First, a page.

13 May 2017

We headed out a bit early on Saturday morning and headed over to where the lion cubs were, hoping that the pride would have returned during the night – the little bit of rain we received during the night (7mm) was not enough to soak the bush, but further west they received up to 14mm and this gave a clean slate to track the animals, including the lions whose tracks were picked up a couple of kilometres south of the den, so we knew that they were likely not coming back this morning – the eight lions (including the mother) were found at Sohebele Dam and after some waterbuck and impala sightings we moved in their direction and got to spend some nice time with the pride as the one lioness posed beautifully watching distant waterbuck.  The pride eventually got up and made a move, but headed further east and we left them to it and went for a drink at Argyle Dam with the hippos, waterbuck and good birds.  There wasn’t much else out here this morning besides elephants around Java, and rhino way in the south, but it was still a nice morning prior to the arrival of some rather cool and slightly miserable weather in the afternoon.

With rain ponchos on, and well geared for colder weather, I headed out east hoping that it would provide a chance to see some leopard – but as the only vehicle operating in that area, it was always a chance I took.  We ticked off a few impalas, a lone wildebeest bull and some nice active hippos at one of the dams.  Despite the presence of many elephant tracks in the area, they avoided us all afternoon; we did have tracks for a female leopard, but we picked them up too late and tracked until darkness without luck.  The Machimba male lions could be heard roaring a couple of kilometres south of our concession, but sadly just out of reach.  The other guides enjoyed sightings of Western Pride moving around for most of the afternoon before angling back to the cubs; Angie could hear lions and hyenas fighting near the lodge, but sadly nothing was found.  Marka found a leopard with a kill on Java, but as seems to be the trend lately, it was very nervous and ran off, thus not providing for much more than a glimpse.  After a quiet afternoon, the best part was the clearing clouds to show the Milky Way in its glory – as well as two elephant bulls waiting in camp for us upon our return!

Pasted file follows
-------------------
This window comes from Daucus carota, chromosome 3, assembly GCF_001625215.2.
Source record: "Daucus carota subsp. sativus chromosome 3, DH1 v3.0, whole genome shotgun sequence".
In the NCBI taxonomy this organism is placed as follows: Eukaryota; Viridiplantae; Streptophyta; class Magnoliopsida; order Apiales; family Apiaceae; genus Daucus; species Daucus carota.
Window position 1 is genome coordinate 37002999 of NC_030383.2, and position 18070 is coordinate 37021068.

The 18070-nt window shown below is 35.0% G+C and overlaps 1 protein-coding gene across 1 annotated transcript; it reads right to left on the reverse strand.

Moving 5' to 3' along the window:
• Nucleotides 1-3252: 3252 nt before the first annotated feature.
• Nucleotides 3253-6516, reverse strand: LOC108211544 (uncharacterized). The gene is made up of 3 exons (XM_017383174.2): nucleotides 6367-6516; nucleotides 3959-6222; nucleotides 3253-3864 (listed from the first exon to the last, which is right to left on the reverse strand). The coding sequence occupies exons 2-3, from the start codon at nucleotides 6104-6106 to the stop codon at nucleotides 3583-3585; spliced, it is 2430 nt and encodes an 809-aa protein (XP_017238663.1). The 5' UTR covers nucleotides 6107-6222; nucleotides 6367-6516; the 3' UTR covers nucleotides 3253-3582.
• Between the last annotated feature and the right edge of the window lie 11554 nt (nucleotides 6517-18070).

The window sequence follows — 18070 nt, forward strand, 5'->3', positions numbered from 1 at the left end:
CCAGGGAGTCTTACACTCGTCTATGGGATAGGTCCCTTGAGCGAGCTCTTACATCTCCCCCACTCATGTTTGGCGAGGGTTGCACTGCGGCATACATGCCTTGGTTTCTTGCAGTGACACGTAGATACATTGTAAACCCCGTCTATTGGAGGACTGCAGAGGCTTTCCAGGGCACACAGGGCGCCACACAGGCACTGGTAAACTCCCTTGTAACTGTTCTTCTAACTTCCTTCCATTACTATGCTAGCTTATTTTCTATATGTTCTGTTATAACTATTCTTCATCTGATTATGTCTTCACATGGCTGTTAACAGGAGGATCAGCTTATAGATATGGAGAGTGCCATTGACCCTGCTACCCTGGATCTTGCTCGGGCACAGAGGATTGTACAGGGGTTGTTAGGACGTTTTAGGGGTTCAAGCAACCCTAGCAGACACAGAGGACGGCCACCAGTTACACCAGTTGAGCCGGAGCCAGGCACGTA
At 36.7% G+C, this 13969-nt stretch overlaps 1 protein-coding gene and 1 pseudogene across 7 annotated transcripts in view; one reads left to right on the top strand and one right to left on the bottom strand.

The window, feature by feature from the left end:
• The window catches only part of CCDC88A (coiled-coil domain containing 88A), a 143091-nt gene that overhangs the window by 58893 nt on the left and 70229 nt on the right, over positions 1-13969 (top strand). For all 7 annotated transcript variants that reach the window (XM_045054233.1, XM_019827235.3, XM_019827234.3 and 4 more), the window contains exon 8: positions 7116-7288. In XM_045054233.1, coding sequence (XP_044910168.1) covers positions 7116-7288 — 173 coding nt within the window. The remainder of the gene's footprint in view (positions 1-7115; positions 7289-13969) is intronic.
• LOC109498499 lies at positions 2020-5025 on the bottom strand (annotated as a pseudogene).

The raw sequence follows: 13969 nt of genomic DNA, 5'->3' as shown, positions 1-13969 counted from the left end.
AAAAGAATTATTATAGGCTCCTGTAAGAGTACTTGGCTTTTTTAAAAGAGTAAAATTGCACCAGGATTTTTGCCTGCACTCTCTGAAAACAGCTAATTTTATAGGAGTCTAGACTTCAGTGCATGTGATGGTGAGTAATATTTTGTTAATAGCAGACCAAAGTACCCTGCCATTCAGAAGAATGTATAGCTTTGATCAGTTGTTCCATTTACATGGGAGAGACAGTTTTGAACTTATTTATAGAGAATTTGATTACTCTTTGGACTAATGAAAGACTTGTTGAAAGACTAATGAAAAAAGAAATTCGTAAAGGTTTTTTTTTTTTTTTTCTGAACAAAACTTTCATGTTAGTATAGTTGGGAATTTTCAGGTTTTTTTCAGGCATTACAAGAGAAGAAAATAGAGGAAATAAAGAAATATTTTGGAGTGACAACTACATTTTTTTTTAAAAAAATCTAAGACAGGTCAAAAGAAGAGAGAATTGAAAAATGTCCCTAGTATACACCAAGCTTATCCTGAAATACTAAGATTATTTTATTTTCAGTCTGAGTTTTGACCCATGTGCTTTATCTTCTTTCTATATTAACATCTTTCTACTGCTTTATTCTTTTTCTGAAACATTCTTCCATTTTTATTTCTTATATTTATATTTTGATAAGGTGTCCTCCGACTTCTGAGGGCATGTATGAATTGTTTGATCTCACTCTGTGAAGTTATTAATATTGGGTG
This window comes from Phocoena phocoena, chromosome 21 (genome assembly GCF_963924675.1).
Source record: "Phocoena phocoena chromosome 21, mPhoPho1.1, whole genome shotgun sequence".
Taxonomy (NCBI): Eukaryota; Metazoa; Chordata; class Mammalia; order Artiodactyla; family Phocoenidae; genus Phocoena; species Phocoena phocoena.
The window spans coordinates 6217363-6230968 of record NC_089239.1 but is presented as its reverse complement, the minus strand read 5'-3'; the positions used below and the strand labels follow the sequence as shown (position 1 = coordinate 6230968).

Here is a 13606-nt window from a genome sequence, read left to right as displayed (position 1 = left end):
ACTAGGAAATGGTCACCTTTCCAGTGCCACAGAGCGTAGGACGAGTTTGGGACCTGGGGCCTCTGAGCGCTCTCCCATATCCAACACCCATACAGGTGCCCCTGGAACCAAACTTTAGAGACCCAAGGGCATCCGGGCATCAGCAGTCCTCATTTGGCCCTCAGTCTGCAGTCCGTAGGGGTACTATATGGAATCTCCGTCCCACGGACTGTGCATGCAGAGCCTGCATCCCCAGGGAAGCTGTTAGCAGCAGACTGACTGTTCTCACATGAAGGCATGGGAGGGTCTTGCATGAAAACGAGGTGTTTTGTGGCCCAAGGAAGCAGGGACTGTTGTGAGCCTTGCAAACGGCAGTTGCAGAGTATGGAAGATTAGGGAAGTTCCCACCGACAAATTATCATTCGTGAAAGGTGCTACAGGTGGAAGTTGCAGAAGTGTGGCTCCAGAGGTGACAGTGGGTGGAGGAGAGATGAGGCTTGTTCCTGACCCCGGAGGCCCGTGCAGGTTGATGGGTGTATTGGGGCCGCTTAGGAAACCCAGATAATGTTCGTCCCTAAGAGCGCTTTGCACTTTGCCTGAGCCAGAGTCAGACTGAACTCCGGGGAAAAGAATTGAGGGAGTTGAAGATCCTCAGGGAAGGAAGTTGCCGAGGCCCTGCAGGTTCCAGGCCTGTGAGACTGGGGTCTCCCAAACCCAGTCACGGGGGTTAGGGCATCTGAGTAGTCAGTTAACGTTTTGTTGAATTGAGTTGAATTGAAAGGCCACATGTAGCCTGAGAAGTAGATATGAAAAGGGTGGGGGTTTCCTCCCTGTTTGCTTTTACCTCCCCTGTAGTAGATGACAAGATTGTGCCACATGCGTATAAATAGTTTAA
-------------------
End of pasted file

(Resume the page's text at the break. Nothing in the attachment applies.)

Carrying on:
The collection includes a number of neighbouring properties in the Victoria & Alfred Waterfront, in addition to other trendy properties spread out in Cape Town. It also includes private game reserve offerings in Mpumalanga, Timbavati and Serengeti; a historic hotel in Graaff-Reinet, located in the Eastern Cape; a chic property in the bustling Maboneng Precinct, Johannesburg as well as a beach-side lodge in Zanzibar. Newmark further continues to keep a look-out for new, suitable opportunities and developments.

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